What’s the best thing about being self-employed?
I’m so grateful that owning my own business means I not only work remotely, I also have the flexibility to go to my daughter’s field trip in the middle of the day or to be at home when my daughter is sick and still get work done. A few times of year I travel to be on set for filming, but I feel like I’m able to maintain a good balance so I can be a present parent, wife, and business-owner. That’s the dream for me — finding a balance between all the wonderful things that make me happy.

What’s the best compliment you’ve ever received from a client?
In 2022 we designed and produced 12 all-graphic spots for a large Disney and Kraft campaign. All the spots promoted different Disney movies and incorporated Kraft food products, like building a castle out of Kraft Lunchables pretzels and cheese. In 2023 Kraft and Disney came back to us for another campaign, only this time they doubled the size! Now they want 26 all-graphic spots created. This is the absolute best compliment because not only did they love our work, they loved it enough to come back the next year and double their marketing spend. That is the kind of relationship we try to build. We want our clients to be so happy with our creativity that they keep coming back for more.

Here are a few of last year’s spots. (Since they already aired, they are now shareable.)

What’s the most important piece of advice you would give to someone starting their own business?
Use tools that help keep you focused. It’s easy to get busy doing the paid work and put off the behind-the-scenes business tasks like updating your website, posting to social media, and chasing down invoices. Build in time for those things with tools you like, so you prioritize those tasks too.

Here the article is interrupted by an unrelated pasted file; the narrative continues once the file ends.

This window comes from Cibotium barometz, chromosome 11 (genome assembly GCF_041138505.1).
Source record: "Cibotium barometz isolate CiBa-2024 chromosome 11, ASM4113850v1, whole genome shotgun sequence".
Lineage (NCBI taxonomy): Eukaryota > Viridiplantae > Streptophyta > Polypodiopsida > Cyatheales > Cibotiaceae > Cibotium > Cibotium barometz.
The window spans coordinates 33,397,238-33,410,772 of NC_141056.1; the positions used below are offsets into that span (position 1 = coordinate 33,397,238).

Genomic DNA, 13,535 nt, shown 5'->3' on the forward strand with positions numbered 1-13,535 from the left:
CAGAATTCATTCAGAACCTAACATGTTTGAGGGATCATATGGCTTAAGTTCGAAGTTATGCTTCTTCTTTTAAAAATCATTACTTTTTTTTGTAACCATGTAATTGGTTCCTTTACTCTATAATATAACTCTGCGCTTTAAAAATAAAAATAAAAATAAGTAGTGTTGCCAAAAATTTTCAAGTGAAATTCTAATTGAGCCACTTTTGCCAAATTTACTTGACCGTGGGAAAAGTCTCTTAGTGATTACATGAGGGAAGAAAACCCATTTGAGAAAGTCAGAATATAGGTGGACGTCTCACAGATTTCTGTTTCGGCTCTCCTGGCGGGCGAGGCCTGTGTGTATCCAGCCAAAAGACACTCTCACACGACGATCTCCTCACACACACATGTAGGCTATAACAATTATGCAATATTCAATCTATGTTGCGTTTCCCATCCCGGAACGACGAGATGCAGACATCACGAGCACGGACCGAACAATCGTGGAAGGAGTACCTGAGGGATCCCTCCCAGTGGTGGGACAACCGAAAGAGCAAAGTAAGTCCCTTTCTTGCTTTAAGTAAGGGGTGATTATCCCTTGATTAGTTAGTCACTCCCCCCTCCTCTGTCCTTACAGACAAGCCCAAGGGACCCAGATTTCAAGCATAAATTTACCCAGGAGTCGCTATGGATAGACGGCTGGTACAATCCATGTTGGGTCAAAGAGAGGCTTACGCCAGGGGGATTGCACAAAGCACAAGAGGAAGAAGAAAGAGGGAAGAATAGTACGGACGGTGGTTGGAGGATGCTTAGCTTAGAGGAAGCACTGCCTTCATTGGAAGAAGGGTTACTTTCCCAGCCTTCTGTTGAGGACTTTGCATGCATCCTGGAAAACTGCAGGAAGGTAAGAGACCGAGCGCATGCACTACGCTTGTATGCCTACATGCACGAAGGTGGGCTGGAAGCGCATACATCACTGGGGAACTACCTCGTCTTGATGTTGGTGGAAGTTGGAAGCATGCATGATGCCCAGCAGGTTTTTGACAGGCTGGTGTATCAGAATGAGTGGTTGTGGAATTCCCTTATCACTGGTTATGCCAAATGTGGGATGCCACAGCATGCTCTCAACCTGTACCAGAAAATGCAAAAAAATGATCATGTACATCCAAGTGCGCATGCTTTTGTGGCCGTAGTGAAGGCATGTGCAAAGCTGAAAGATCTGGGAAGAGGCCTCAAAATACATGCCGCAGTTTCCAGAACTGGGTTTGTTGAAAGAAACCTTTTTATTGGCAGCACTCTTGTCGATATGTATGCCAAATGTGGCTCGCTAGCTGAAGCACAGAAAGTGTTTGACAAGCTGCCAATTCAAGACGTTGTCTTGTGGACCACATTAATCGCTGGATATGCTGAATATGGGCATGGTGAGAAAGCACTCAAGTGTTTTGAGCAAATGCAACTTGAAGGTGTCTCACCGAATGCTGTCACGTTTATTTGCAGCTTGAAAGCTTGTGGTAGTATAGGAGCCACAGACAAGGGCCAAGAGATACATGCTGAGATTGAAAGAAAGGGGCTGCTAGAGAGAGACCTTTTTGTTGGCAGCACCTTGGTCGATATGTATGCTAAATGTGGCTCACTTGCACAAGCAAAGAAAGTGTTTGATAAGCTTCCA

Invest in a logo and website you love and hire an awesome accountant who understands the nuances of your industry. For instance, I can write off my cable bill because I work in television. Find someone who knows the best tips and can help you save money.

Don’t be afraid to have multiple business models. Most of my clients are networks or corporations, but I also work closely with other creative agencies and production companies like mine. Instead of being competition, they hire me and my team when they have project overflow.

Lastly, pay it forward and make positive change where you can. Use your decision-making power to do good things. When we were assigned a Disney and Barbie project, I felt it was important to have an all-women production behind the scenes. So I made sure that my entire team was all women: Executive Producer, writers, editor, and graphic designer. When I had the opportunity to direct and cast a special episode of Doc McStuffins, I made sure the entire cast — every single child — was a person of color. We also requested same-sex and adoptive parents in the casting sessions.

Being more inclusive and diverse on and behind the camera is a personal goal that I feel is important to change the industry. There were many years in my career where I was not the decision-maker, and now that I am, I use that to make positive change whenever possible. No matter what your goals are, every business owner should try to give back or make the world better where they can.

Which NASE member benefit is most important to you?
I really value the opportunity to chat with the NASE experts and I’ve used that benefit several times for IT and HR questions. I also really appreciate the life insurance benefit. As a mother and wife, it’s one thing that helps me sleep well, knowing that is one less thing my family must worry about. Insurance is so expensive for self-employed business owners, so that’s truly valuable for me.